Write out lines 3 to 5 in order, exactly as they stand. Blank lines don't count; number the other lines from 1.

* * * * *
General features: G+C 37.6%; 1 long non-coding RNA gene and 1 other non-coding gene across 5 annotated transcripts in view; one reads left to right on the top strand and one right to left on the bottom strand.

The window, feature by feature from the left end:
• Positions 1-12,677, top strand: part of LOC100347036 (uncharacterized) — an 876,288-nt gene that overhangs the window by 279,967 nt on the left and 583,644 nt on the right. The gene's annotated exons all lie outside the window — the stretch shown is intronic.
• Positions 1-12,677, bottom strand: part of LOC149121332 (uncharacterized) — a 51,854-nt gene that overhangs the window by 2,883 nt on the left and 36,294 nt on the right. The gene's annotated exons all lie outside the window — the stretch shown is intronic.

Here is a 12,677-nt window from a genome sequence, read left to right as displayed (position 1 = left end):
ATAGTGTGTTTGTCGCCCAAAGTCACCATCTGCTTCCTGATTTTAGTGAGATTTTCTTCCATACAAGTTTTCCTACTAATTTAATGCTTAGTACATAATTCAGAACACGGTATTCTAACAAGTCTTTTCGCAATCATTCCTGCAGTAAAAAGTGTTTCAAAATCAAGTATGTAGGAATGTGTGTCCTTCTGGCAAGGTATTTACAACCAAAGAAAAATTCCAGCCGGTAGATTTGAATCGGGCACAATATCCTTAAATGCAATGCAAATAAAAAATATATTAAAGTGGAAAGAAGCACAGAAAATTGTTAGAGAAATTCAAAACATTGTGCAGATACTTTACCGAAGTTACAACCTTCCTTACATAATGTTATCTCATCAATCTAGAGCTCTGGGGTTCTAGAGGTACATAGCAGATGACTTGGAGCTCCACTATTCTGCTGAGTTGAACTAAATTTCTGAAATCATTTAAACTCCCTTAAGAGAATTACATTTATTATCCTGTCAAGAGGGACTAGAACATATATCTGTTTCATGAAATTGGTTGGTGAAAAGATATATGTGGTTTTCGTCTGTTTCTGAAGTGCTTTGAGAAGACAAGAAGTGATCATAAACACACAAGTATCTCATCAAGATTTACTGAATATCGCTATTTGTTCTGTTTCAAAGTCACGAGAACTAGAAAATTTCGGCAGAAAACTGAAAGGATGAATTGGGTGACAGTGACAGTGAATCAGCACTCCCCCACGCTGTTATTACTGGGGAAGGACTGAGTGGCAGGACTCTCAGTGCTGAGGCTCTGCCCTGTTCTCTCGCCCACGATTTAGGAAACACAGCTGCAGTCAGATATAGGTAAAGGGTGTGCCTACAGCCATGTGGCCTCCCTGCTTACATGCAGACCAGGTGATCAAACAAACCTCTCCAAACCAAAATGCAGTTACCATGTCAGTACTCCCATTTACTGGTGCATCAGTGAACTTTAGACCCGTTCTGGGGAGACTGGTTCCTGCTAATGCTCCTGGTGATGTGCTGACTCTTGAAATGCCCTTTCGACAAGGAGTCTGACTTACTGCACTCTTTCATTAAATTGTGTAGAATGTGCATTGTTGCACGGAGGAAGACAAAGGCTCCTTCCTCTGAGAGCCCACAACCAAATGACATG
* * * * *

• Positions 1-12,677, top strand: part of LOC100347036 (uncharacterized) — an 876,288-nt gene that overhangs the window by 279,967 nt on the left and 583,644 nt on the right. The gene's annotated exons all lie outside the window — the stretch shown is intronic.
• Positions 1-12,677, bottom strand: part of LOC149121332 (uncharacterized) — a 51,854-nt gene that overhangs the window by 2,883 nt on the left and 36,294 nt on the right. The gene's annotated exons all lie outside the window — the stretch shown is intronic.

Here is a 12,677-nt window from a genome sequence, read left to right as displayed (position 1 = left end):